Automated underwriting is done when the mortgage lenders computer systems match their lending criteria with the information you have supplied in your mortgage in principle application.
Manual underwriting is when your mortgage in principle application is looked at by a manual underwriter.
This can sometimes have its benefits as it means you are able to supply further documents to the mortgage lender and ensure your mortgage
Use a Government scheme
Government schemes help you reduce the amount of mortgage deposit you may need to put down, reduce the price of the property or create a structure that increases your mortgage affordability much sooner than it would have been.
Some of these include first-time buyer government schemes whilst others in this list are accessible to you even if you are not a first-time buyer.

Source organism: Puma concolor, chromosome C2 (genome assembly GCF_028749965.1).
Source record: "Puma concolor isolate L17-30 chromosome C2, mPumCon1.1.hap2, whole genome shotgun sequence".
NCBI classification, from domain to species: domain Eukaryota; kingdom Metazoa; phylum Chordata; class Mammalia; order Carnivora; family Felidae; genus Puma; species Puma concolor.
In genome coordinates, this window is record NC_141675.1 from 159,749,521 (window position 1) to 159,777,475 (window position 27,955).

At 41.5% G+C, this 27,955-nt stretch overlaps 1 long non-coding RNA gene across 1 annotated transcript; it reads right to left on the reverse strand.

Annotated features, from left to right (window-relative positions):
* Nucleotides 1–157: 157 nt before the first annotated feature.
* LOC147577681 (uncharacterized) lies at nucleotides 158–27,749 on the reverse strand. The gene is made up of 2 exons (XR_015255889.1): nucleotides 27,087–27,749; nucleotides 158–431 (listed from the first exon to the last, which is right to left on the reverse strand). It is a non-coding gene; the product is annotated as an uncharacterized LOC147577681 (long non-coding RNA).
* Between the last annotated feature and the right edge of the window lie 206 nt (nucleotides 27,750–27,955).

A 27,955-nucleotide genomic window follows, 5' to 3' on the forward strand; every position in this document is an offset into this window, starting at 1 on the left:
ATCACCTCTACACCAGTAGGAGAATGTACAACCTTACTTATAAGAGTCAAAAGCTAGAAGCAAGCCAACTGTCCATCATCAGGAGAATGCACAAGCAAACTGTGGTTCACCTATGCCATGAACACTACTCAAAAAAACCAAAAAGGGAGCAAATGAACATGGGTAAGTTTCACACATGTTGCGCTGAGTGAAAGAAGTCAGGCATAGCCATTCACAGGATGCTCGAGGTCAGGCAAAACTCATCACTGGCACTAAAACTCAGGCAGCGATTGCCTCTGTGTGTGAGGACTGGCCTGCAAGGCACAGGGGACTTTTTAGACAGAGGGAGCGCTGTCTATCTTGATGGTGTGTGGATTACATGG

Government schemes are not available to you if you are getting a buy to let mortgage.
The Government schemes include:
- Lifetime ISA– gives you a government bonus of £1,000 if you save a maximum £4,000 a year.
- Help to buy ISA– gives a maximum bonus us £3,000 if you save the maximum allowed of £12,000. Before you get either you should consider which is better. Lifetime ISA vs Help to buy ISA.
- Help to buy equity loan– gives you up to 40% as a 5-year interest-free equity loan. You begin to pay interest at 1.75 % after the fifth year and 1% plus RPI for every year thereafter.
- Shared ownership– You can buy between 25% to 75% of the property initially with a shared ownership mortgage and then buy more using a staircasing mortgage.